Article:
National Toothache Day, which falls on February 9, serves as a kind reminder of the benefits and overall importance of dental hygiene. Toothaches, scientifically known as odontalgia, are exactly what they sound like, the pain generated from either one or multiple teeth. A toothache can make it difficult to eat, sleep, or sometimes even talk. While they are not worth celebrating, we all can hear up the ways to stop them for good.
History of National Toothache Day
While the origins of National Toothache Day are not clear, the unofficial holiday serves to remind people that looking out for your own oral well-being is of utmost importance to live a happy, healthy, and long life.
However, the history of the science that does tackle toothaches does go a bit farther. Dentistry is one of the oldest medical professions, with evidence being found as far back as 7000 BC. However, it wasn’t until 5000 B.C. that descriptions related to diseases related to teeth were discovered.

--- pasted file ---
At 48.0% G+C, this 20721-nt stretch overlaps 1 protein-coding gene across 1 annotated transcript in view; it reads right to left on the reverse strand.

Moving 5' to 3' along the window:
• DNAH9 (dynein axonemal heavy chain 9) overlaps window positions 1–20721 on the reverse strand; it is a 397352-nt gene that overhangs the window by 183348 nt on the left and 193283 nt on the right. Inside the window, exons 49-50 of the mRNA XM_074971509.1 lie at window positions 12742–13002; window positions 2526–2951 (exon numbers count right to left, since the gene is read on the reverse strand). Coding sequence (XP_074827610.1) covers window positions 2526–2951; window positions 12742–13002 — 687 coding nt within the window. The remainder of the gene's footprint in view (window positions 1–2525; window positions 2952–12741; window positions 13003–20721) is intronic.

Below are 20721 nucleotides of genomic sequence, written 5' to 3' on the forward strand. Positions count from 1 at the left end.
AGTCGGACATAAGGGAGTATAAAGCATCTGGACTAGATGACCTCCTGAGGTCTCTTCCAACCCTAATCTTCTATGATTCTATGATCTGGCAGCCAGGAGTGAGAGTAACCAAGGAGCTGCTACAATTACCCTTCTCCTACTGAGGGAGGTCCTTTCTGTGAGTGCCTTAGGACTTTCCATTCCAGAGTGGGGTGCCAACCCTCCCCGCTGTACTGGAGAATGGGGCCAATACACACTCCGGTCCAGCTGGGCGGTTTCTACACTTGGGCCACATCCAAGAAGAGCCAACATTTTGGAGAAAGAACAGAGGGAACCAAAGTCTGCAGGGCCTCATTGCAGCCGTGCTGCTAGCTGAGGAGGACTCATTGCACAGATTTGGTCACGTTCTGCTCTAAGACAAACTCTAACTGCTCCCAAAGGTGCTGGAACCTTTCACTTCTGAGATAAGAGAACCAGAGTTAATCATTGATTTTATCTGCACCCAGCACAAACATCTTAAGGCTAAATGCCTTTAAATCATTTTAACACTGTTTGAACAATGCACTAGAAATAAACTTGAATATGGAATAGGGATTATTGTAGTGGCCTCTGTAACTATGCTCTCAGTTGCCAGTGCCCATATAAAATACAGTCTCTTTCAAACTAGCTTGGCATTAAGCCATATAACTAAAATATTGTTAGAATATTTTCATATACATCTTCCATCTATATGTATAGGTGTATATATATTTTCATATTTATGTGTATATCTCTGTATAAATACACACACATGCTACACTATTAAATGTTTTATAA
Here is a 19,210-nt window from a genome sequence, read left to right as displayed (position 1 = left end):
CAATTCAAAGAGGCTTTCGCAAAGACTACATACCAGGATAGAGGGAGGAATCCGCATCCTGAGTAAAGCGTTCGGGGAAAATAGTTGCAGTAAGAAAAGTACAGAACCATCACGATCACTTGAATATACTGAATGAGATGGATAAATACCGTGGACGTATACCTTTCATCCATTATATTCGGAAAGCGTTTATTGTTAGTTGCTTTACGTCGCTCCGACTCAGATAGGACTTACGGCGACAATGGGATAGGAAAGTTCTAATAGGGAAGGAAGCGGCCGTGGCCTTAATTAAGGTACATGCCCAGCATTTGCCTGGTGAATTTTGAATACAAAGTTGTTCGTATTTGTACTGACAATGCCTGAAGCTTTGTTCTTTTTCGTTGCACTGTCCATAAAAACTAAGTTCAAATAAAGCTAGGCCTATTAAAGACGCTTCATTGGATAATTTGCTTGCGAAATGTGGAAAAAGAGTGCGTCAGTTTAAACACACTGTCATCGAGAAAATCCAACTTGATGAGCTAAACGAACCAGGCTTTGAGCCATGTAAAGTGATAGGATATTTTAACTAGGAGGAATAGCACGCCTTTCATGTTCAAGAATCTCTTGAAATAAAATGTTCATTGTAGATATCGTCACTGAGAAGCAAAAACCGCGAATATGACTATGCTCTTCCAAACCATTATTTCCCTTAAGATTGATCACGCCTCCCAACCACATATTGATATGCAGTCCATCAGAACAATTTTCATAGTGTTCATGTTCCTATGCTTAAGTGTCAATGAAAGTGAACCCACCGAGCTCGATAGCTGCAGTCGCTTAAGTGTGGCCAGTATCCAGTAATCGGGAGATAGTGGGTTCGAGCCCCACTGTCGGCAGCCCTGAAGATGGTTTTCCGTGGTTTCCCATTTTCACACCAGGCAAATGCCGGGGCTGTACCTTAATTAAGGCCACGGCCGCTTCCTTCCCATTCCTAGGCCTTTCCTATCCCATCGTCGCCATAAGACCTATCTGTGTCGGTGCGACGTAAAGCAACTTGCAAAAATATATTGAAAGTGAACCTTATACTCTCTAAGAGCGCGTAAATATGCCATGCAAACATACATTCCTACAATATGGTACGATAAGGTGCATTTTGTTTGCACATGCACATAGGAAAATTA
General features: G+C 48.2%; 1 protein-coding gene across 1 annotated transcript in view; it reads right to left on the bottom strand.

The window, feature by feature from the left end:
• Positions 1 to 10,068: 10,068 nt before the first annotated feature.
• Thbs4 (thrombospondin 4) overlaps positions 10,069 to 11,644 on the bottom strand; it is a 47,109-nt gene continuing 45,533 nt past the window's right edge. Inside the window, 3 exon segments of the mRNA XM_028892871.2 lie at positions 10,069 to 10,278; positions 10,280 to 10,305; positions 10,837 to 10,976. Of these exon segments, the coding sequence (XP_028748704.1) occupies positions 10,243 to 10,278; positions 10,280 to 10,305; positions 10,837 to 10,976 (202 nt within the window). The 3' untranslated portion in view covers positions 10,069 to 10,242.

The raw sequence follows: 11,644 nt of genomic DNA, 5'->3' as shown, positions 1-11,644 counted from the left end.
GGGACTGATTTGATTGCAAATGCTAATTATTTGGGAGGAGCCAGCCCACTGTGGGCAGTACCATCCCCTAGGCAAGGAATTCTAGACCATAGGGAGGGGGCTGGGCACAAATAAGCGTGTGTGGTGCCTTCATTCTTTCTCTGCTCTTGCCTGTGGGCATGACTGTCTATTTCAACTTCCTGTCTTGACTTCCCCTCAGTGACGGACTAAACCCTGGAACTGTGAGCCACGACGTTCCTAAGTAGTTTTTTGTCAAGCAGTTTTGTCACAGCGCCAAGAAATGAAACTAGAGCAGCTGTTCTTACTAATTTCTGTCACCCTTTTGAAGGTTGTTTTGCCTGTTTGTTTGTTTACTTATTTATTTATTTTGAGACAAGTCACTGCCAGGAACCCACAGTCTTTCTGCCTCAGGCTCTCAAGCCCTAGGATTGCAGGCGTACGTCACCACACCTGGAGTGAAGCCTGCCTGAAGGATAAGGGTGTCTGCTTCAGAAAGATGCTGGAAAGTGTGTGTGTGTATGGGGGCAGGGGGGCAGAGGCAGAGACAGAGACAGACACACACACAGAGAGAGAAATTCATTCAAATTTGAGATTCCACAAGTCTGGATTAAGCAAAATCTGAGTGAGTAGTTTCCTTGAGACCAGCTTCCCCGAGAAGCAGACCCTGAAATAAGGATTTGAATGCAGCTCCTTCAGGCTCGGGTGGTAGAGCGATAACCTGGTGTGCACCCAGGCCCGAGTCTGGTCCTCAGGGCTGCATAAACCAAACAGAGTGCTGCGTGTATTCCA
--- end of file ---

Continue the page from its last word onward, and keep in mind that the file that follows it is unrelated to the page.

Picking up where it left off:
By the eighteenth century, dentistry had become a more defined and refined profession, reaching an important cornerstone when Pierre Fauchard, a French surgeon, published his influential book, The Surgeon Dentist, a Treatise on Teeth, which defined a comprehensive system for caring for and treating teeth, up to implementing dental fillings and discovering that sugar was a major factor in tooth decay.
In 1859, twenty-six dentists met in Niagara Falls, New York to form an overseeing entity they deemed the American Dental Association, ADA, composed of a national representative organization of dentists dedicated to encouraging high professional standards and scientific research, as well as trying to reach the general population about the importance of dental hygiene.
In 1873, Colgate had mass-produced the first toothpaste, and mass-produced toothbrushes followed suit, assuring everyone had some sort of access to tooth-cleaning products. However, good brushing habits were not mainstream in America until after the end of World War II, when soldiers stationed abroad brought the concept of proper dental hygiene back to their home country, and now, between straightening, whitenings, and much more processes, people give their teeth the attention they deserve.